Soundtrap – Soundtrap is an incredibly powerful and collaborative music composition tool that runs entirely in the browser. With full support for both loops-based and MIDI-based editing, Soundtrap enables the creation of complex multitracked audio recordings, complete with a huge array of effects like delay, wah, reverb, compression and more. It comes with an extensive collection of loop samples to choose from, as well as a huge number of MIDI voices. You can plug in a microphone, or guitar, bass or external keyboard, and start creating your own musical compositions. For those who don’t have a musical background, the loops are a great place to start, as you can build up layers of pre-recorded looped sounds easily to create a composition. For those who have a little more musical talent, open up a virtual keyboard and play your own melodies and chords. The software includes sophisticated features like quantization and autotune, so you can really dive into some amazingly fun audio creation. The best part is the ability to work collaboratively so that multiple students can all contribute to the same composition. If making music is not your thing, then what about using Soundtrap to create podcasts and other audio recordings? Once you’re done you can publish to a range of online destinations, or just download the finished product as an MP3 file. It really is an astoundingly good piece of software for use on a Chromebook and you will find yourself saying “I can’t believe this is happening in a browser!”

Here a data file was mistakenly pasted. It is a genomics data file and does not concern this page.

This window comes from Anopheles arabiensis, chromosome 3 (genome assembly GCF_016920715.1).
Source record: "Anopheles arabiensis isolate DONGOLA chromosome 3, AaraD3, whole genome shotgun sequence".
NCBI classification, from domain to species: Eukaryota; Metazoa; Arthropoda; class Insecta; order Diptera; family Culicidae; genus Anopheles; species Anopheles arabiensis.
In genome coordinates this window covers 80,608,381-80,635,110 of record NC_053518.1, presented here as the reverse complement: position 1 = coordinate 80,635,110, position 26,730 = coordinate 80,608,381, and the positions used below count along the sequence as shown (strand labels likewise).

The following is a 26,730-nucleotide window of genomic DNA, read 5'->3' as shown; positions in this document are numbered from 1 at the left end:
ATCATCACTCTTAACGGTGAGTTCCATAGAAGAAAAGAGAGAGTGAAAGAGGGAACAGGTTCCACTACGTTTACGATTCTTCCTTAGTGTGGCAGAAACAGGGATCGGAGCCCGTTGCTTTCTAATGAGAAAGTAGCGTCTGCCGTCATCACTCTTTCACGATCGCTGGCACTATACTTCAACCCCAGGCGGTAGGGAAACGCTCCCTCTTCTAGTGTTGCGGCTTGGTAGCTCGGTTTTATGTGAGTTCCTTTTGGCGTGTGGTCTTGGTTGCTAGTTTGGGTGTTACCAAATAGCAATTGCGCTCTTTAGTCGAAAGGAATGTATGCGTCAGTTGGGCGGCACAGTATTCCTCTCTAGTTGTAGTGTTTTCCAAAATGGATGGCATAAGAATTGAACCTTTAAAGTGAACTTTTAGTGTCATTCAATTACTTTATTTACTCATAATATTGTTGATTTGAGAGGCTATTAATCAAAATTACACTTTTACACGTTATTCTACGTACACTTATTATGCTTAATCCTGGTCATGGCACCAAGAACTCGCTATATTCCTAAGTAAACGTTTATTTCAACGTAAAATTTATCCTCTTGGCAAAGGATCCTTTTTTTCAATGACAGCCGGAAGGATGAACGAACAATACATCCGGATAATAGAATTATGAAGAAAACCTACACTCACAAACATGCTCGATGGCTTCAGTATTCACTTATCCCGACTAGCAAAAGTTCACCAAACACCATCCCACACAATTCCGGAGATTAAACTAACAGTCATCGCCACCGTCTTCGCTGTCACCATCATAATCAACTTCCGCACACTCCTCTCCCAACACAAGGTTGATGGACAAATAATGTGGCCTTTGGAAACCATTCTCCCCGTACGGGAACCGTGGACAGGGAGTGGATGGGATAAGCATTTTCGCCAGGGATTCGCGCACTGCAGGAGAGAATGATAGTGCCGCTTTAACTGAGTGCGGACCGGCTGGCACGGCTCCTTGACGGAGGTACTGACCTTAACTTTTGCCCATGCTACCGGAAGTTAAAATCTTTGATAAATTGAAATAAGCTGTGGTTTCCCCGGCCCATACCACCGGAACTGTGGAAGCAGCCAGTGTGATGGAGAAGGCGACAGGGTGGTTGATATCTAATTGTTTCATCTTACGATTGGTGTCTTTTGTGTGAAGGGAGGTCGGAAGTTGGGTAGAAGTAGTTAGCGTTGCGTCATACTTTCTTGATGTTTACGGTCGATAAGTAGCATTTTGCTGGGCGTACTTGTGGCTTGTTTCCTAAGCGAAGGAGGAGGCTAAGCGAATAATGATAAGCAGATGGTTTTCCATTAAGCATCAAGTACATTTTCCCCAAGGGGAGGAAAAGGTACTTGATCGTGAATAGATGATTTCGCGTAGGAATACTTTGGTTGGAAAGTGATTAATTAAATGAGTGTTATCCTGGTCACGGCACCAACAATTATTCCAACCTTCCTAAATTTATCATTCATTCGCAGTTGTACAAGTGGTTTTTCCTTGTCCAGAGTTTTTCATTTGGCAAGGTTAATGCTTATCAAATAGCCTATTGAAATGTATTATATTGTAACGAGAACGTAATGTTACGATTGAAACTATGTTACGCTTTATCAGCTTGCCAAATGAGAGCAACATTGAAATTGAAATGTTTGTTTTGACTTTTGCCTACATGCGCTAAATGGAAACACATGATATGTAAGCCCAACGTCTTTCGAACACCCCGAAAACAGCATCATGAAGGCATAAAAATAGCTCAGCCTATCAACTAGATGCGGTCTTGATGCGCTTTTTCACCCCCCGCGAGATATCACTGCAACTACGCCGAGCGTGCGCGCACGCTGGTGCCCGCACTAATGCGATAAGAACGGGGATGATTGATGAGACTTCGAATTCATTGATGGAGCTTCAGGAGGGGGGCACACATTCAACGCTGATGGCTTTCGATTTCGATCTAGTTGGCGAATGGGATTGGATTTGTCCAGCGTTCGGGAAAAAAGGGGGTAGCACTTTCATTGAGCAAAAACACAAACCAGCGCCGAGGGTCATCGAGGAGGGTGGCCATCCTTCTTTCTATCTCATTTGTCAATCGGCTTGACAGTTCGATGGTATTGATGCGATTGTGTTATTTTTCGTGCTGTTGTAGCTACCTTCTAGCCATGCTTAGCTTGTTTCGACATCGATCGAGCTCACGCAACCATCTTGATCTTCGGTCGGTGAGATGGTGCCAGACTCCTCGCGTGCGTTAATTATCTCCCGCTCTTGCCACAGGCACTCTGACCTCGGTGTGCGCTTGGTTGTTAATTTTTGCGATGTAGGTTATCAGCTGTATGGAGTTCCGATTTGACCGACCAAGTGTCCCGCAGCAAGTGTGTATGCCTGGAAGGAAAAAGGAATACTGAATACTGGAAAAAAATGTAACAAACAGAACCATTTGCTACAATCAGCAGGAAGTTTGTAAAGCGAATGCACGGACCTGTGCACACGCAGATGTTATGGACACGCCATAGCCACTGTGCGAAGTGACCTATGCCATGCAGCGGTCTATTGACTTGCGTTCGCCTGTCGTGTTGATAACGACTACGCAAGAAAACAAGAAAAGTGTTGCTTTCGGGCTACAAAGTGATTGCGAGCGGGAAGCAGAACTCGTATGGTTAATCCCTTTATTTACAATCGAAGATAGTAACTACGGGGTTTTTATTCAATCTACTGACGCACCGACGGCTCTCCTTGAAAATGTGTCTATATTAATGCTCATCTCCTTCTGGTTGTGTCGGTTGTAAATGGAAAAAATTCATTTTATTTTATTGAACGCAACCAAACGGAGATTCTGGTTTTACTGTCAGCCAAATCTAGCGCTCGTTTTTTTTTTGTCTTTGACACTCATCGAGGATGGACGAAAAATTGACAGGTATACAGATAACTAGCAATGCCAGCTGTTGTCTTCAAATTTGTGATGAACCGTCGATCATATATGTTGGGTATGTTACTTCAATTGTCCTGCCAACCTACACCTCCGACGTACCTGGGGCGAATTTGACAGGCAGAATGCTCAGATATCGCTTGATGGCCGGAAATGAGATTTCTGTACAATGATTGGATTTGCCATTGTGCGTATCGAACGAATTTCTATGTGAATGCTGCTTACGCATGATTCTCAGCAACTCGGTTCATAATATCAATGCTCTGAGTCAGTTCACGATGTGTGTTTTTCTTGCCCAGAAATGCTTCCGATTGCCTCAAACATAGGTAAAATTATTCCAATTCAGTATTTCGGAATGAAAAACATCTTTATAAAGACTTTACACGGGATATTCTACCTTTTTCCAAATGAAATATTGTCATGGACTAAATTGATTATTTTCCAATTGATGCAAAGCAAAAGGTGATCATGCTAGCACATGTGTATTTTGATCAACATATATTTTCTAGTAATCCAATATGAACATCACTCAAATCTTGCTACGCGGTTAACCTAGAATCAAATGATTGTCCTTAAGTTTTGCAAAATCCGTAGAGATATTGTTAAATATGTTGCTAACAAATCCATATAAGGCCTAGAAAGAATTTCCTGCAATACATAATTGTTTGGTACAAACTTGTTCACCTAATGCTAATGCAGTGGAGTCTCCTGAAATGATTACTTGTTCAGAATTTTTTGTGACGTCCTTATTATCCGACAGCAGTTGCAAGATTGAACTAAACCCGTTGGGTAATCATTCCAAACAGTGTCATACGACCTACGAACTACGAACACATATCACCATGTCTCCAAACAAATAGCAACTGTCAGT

Wevideo – In the early days of Chromebooks most people assumed that rich media such as video was simply not possible, but Wevideo changed all that. Working in just a browser, Wevideo is a fully featured multitrack video editor that can work with high definition footage to produce an astoundingly sophisticated video output. It supports all the usual video editing features such as transitions, titles, and backgrounds, all customisable for duration, transparency, scale, etc. You can add additional video tracks for the creation of cutaways, closeups, picture in picture and it also supports the use of chromakey (often just called “green screen”). Wevideo can also record the screen of the computer for making screencast style videos, as well as the webcam too. Additional audio tracks can also be added so that recorded sound, narration, music and more can all be layered into the final soundtrack, allowing for a surprising level of sophistication. When it’s time to export the finished edit, Wevideo can simultaneously output in full HD to YouTube, Google Drive, Facebook, Dropbox, etc, or just download to local storage as an MP4 file. Wevideo is easily comparable to other popular classroom video editing tools like Apple iMovie or Adobe Premiere Elements. And it works brilliantly on Chromebooks!
There are no doubt many other browser-based media production tools that work on Chromebooks, but these are just a few that I’ve found that works well for me. I’m continually amazed at what can be done in Chrome. Some people think that because Chromebooks are “just a browser” they are fairly limited when it comes to producing sophisticated creative multimedia, but those people are wrong. And as Chromebooks become increasingly more powerful, the future of rich multimedia production on Chromebooks is only going to get even better!
PS: I haven’t even touched on what’s possible with Android apps on a Chromebook, but for those newer Chromebooks that can access the Play Store, it opens up a whole other world of powerful touch-enabled, media production apps. More on that in a future post!